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Fee Splitting Case Analysis

Although the court is correct that no Wisconsin cases interpret secs. 757.295 or 757.45, there is one Wisconsin case that interprets an earlier barratry statute — Chicago, M., St. P. & P. Ry. Co. v. Wolf, 199 Wis. 278, 226 N.W. 297 (1929).

And for anyone who enjoys legal opinions for entertainment, it is a must read. The attorney’s actions prompted the court to write, “One reads [the attorney’s] testimony in vain for any indication of what he would consider unethical conduct.” Id., at 299.

Wolf involved a Minnesota law firm that expended more than $100,000 (in 1926 dollars) paying a corps of men to solicit clients.

The railroad, a frequent target of the firm’s litigation, brought suit in Wisconsin court to enjoin two Wisconsin plaintiffs who had been solicited illegally from bringing suit. The Supreme Court held that the injunction should not issue, because the solicited parties had no knowledge of the unlawful contract. Id., 226 N.W. at 301.

However, the opinion contains much discussion of barratry that may still be relevant today.

Consistent with the decision in the case at bar, the court wrote, “the facts … constitute unprofessional conduct and are grounds for disbarment, and the contracts entered into are absolutely void.” Id., at 299.

The court also stated that a court could decline to hear a case if the attorney-client relationship was the product of barratry. The court wrote, “Courts in such cases do not refuse to entertain jurisdiction because of any lack of power, but because they will not thereby make themselves a party to that extent to any scheme of oppression, fraud, or violation of law or of public policy.” Id., at 300.

Pursuant to this reasoning, it is arguable that a verdict or settlement, already reached, could be vacated, because of the unlawful agreement. However, it is questionable whether a defendant would have standing to complain, unless it could show prejudice from the unlawful arrangement — a high burden.

Another interesting question is what remedies OLR, the Supreme Court, or a trial court, could impose on an attorney found to have agreed to share compensation with a non-lawyer. According to the State Bar’s web site, the attorney involved in this case has resigned, so we are unlikely to find out in this case.

Public policy would not preclude ordering the attorney to disgorge the amount of the kickback to the unwitting client.

In Wolf, the court wrote, “The power of courts to maintain the integrity of the law and keep the channels of justice open and pure is very great. For that purpose they have broad inherent powers not dependent upon acts of the legislature and a responsibility to society which is as great as their powers.”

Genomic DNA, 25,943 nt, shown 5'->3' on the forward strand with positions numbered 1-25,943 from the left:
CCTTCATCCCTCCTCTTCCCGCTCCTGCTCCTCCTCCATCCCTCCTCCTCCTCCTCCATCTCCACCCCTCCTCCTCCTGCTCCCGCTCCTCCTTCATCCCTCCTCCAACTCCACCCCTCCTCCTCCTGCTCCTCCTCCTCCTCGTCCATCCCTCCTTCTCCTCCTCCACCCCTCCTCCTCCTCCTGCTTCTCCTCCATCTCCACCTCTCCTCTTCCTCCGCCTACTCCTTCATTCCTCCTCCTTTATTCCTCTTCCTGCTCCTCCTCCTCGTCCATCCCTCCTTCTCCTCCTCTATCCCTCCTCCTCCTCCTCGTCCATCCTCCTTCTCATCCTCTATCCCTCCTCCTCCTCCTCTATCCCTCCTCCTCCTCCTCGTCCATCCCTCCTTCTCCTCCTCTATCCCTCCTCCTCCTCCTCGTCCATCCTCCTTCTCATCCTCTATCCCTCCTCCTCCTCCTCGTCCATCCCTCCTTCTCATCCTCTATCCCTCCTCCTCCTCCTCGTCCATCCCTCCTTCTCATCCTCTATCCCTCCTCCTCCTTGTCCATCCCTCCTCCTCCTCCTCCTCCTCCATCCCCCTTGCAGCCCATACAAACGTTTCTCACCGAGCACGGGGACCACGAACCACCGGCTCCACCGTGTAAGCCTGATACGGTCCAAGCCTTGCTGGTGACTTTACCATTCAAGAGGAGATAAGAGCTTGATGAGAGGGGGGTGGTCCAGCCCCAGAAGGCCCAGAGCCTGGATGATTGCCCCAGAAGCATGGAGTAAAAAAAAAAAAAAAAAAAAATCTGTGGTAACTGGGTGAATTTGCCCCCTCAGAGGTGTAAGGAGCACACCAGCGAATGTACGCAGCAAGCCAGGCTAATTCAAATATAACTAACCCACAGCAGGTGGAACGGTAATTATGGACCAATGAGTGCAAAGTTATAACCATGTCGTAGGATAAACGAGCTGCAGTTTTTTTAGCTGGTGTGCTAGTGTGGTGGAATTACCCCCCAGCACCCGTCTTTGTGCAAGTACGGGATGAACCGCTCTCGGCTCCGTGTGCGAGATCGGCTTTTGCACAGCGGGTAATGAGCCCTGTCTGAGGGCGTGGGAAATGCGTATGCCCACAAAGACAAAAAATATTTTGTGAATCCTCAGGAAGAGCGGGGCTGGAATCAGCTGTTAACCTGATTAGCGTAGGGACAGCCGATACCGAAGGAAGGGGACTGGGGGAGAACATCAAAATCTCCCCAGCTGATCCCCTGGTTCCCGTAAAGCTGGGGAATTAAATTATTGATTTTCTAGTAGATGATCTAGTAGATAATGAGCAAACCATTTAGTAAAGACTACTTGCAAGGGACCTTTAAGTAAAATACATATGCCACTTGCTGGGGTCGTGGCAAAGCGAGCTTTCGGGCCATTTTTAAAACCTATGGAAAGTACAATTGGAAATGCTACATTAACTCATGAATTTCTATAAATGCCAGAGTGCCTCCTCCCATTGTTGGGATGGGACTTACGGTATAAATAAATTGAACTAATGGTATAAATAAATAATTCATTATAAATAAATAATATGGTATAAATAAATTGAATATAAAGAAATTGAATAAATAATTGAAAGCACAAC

Since a retainer agreement, that is the fruit of an illegal contract, is also tainted, this language arguably empowers a court to order an attorney to disgorge fees back to the client, even in the absence of any showing of prejudice to the client.

In this case, the plaintiff in the underlying tort suit received a recovery of $4 million. For purposes of argument, we can assume that the plaintiff was very satisfied with the recovery, and suffered no actual damages as a result of any illegal agreement between Abbott and the attorney.

Nevertheless, Wisconsin case law supports an order of restitution to the client, even in the absence of prejudice.

The most analogous case is In re Disciplinary Proceedings against Hausmann, 2005 WI 131, 285 Wis.2d 608, 699 N.W.2d 923.

That case represented the flip-side to the case at bar — the attorney received kickbacks from a chiropractor in exchange for referring clients, rather than paying kickbacks in exchange for soliciting clients.

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The attorney was ordered to pay the entire amount of the kickbacks to the affected clients in a federal criminal case arising from the conduct. Both the Seventh Circuit in the criminal case, and the Wisconsin Supreme Court in the disciplinary action, rejected Hausmann’s argument that the clients were not harmed.

The Supreme Court wrote, “[Hausmann’s argument] ignores the reality that Hausmann deprived his clients of their right to know the truth about his compensation: In addition to one third of any settlement proceeds he negotiated on their behalf, every dollar of Rise’s [the chiropractor’s] effective twenty percent fee discount went to Hausmann’s benefit. Insofar as Hausmann misrepresented this compensation, that discount should have inured to the benefit of his clients. It is of no consequence, despite Appellants’ arguments to the contrary, that Rise’s fees (absent his discount) were competitive, or that clients received the same net benefit as they would have absent the kickback scheme. The scheme itself converted Hausmann’s representations to his clients into misrepresentations, and Hausmann illegally profited at the expense of his clients, who were entitled to his honest services as well as their contractually bargained-for portion of Rise’s discount. Hausmann, 285 Wis.2d at 616-617, citing United States v. Hausmann, 345 F.3d 952, 957 (7th Cir.2003).

This same reasoning would justify the Supreme Court ordering that the attorney pay his clients whatever amount of kickbacks he paid, or had agreed to pay but didn’t, even in the absence of any showing of actual harm to the clients.

– David Ziemer

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David Ziemer can be reached by email.

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